Dress codes for many workplaces today are a far cry from the styles of the 1950s where men wore dark suits and women wore skirts and dresses. Jeans are common in many offices, a cultural change ushered in alongside the rise of the tech industry in the 1990s. The rule of thumb when going for a job interview at a new place is to dress one step better than the prevailing office climate. If you already work in an office and are seeking a promotion, deciding what to wear to an interview can sometimes be a problem.
If you dress too informally, you might create the impression that you don't care about the job you are seeking. Formal attire may make the interviewer seem under dressed. One benefit of a job interview within an organization you already work in is that you already know what the dress parameters are.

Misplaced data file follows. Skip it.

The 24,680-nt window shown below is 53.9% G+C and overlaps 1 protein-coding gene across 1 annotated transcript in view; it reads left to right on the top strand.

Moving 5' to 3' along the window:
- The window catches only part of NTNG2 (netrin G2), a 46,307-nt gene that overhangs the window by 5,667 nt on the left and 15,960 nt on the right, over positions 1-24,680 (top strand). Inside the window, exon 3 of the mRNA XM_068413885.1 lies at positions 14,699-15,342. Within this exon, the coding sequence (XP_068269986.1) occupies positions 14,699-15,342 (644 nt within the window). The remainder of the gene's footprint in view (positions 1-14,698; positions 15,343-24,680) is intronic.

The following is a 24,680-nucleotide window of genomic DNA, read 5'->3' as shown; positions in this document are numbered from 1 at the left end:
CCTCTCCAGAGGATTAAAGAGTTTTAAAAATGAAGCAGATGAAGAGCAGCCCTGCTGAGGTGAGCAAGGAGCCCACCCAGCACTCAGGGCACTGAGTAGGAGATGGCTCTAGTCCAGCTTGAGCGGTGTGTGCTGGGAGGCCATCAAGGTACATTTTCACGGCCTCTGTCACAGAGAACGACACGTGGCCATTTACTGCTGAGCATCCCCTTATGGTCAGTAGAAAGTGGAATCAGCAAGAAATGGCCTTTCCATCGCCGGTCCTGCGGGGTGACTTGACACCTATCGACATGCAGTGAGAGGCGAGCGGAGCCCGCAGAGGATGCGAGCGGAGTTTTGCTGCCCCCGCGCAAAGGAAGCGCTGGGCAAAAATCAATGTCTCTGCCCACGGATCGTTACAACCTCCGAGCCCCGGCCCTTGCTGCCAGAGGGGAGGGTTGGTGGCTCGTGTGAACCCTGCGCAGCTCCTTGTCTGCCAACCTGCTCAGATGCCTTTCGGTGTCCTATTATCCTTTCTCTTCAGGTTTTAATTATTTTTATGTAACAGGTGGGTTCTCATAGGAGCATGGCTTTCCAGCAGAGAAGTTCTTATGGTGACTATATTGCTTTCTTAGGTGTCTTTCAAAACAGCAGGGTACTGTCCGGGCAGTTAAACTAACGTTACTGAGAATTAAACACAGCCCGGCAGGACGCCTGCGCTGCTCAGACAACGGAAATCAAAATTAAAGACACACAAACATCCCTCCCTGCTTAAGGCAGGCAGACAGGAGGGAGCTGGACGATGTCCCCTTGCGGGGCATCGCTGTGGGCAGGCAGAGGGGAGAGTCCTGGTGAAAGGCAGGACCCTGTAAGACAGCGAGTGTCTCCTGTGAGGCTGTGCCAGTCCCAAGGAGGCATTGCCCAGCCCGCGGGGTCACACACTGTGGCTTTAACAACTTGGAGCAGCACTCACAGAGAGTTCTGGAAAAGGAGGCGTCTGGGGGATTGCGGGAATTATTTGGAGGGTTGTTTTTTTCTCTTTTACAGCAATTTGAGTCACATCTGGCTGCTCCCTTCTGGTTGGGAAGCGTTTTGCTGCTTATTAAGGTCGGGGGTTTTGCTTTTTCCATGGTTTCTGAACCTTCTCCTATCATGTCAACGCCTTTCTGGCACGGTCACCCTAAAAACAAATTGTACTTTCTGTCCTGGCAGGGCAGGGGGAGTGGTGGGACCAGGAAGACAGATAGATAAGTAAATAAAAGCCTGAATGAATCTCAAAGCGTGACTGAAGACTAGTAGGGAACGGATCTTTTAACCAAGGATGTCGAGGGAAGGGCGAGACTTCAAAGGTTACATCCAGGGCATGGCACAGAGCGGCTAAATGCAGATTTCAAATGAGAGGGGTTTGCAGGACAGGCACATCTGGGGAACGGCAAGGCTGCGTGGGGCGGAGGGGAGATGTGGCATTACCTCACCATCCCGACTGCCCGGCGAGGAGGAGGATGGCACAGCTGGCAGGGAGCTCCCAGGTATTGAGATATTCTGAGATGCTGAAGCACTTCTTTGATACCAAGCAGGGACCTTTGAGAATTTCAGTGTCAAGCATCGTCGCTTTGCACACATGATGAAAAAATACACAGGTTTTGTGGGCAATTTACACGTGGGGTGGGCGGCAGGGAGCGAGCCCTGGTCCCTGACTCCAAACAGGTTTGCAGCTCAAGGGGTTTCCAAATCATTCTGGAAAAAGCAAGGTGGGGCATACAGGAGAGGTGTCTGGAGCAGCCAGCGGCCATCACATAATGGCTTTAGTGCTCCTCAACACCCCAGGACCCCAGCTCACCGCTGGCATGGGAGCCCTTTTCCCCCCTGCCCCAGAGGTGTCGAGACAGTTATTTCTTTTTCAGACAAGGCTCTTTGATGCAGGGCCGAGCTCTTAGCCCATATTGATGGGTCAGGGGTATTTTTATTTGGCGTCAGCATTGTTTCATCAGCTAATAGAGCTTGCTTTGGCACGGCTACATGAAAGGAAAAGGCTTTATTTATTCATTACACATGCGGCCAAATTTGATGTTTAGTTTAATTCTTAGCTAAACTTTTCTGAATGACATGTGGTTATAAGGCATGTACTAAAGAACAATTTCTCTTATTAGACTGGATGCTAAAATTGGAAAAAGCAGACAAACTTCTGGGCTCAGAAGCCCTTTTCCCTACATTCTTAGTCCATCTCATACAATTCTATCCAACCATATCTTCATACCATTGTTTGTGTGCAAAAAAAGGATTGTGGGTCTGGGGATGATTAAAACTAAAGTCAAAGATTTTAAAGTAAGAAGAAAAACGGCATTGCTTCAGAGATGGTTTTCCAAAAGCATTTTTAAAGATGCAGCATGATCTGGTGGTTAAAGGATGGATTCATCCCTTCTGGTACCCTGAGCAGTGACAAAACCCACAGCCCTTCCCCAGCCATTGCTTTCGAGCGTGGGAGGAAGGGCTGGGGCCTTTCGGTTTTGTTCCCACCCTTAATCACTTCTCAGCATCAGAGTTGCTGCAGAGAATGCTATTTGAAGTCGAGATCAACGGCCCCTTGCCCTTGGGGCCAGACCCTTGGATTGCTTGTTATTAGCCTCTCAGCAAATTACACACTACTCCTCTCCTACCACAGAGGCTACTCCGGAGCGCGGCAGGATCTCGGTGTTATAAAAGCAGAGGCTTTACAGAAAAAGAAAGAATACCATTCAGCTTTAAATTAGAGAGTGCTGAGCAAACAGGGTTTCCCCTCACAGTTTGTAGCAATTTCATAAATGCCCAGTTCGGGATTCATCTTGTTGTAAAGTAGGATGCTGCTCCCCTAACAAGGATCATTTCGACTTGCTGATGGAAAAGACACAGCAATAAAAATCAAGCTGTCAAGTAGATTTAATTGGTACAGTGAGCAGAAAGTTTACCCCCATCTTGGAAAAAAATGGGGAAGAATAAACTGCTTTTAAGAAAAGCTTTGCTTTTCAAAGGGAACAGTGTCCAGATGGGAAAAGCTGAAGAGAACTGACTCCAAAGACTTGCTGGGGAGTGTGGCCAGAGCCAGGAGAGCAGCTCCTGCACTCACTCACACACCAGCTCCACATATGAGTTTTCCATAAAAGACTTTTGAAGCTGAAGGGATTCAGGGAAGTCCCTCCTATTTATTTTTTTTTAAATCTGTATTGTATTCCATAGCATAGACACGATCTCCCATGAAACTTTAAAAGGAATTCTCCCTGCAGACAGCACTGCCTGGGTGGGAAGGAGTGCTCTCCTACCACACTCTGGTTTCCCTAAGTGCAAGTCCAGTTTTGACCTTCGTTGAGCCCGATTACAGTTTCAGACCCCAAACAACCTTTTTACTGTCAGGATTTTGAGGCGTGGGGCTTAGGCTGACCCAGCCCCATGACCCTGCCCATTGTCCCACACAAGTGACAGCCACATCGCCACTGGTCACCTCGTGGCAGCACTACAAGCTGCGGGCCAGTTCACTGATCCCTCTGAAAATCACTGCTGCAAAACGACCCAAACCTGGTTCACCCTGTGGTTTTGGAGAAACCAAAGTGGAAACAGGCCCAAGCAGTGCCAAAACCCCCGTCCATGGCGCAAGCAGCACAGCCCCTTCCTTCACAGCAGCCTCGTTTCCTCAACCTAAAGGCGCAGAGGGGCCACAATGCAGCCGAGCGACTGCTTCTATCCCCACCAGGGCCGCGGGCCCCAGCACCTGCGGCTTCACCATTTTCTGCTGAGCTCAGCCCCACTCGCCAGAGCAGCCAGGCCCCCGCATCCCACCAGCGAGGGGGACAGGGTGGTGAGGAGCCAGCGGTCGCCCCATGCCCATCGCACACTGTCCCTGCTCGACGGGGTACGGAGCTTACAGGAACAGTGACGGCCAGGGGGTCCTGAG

Err on the Side of Formal
It doesn't hurt to err of the side of formal attire. If open collars are common in the office, but ties are not, wear a tie or a jacket. According to a tip sheet compiled by Hull Strategies, "It’s better to take a little kidding from your friends about dressing up for the interview than for the interviewers to think that you didn’t care enough to do so."
Consider the Position
In some workplaces, attire may be informal for some jobs and formal for others. It might, for example, be acceptable for tech support to wear t-shirts while the accounting department wears more traditional business attire. If the job you are interviewing for usually comes with a change in dress code, then dress the part.
If you have a mentor in your organization, and you have been asked to interview for a position, it doesn't hurt to ask about proper attire. This might be simple. If the interview is unscheduled, mention to a supervisor that you would like a few days' notice to go shopping for a new suit. He may tell you that a suit isn't necessary. If you are talking with an internal mentor about the job and its responsibilities, that might be a good time to ask if the position comes with a change in wardrobe.